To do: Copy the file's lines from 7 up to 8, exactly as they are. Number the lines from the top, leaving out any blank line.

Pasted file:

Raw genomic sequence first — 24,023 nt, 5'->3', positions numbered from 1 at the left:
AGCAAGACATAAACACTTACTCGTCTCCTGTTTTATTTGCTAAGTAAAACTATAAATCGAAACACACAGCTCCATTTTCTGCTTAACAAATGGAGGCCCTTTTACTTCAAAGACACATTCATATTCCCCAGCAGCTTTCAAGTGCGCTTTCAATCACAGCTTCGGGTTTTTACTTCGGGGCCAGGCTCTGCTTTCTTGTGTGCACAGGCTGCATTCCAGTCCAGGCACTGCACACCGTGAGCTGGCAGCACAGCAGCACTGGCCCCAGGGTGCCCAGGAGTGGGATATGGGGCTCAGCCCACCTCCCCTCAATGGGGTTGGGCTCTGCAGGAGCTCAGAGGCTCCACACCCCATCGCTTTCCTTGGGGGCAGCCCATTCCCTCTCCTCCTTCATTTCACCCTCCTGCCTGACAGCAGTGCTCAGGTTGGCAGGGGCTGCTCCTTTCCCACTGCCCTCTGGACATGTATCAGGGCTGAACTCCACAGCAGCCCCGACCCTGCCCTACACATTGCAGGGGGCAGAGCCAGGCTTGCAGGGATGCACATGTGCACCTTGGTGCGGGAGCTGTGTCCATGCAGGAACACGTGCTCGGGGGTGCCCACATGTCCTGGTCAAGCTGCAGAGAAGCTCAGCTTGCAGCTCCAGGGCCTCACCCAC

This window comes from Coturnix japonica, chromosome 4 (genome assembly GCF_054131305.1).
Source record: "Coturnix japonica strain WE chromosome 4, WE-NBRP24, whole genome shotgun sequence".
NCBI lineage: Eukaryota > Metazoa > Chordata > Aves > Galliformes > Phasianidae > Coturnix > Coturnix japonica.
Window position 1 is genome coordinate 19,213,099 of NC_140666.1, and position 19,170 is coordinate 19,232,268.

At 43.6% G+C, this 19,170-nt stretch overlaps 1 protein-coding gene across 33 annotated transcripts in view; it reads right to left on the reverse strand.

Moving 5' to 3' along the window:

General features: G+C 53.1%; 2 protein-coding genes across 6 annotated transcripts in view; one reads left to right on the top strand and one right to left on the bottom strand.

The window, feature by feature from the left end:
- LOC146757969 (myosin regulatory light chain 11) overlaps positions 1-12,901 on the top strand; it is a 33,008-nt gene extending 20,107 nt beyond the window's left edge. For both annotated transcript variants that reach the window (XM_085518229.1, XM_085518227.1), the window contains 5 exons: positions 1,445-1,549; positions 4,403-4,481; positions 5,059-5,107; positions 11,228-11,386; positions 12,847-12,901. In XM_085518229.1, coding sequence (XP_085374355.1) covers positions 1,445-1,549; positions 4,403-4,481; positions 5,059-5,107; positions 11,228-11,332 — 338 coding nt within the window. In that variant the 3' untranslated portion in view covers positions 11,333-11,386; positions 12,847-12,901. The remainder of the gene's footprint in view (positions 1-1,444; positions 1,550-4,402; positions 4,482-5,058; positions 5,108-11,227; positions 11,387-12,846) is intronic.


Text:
At 43.6% G+C, this 19,170-nt stretch overlaps 1 protein-coding gene across 33 annotated transcripts in view; it reads right to left on the reverse strand.

Moving 5' to 3' along the window: